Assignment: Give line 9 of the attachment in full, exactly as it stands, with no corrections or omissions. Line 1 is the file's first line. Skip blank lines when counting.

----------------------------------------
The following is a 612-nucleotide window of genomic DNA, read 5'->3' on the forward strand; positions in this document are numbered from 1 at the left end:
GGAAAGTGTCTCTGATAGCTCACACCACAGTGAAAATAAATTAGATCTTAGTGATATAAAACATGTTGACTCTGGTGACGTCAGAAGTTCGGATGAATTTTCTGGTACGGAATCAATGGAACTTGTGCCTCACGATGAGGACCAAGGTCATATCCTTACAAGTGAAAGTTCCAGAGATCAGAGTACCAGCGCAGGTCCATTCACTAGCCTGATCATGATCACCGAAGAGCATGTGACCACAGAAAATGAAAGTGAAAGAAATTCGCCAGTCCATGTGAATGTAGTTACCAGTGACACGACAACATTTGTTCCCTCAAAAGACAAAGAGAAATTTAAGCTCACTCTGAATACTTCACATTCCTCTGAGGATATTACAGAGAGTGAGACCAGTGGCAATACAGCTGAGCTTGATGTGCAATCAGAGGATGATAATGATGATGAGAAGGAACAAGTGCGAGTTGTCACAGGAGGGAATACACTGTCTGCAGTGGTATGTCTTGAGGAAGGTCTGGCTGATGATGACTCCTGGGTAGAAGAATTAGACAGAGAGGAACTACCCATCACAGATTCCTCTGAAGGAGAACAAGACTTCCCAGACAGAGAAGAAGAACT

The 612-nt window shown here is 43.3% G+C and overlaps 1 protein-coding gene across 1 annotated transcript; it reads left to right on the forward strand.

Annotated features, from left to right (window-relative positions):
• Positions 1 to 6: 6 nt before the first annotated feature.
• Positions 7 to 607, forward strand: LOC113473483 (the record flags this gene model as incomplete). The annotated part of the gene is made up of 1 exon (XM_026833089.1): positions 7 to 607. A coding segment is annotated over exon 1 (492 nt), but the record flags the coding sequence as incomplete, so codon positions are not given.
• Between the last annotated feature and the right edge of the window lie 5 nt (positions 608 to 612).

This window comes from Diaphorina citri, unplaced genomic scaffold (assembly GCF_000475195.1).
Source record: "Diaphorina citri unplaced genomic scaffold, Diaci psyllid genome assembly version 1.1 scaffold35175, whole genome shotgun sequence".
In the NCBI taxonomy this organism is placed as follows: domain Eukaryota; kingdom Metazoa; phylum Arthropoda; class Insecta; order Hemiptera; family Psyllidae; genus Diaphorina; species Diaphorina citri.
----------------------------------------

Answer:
Source record: "Diaphorina citri unplaced genomic scaffold, Diaci psyllid genome assembly version 1.1 scaffold35175, whole genome shotgun sequence".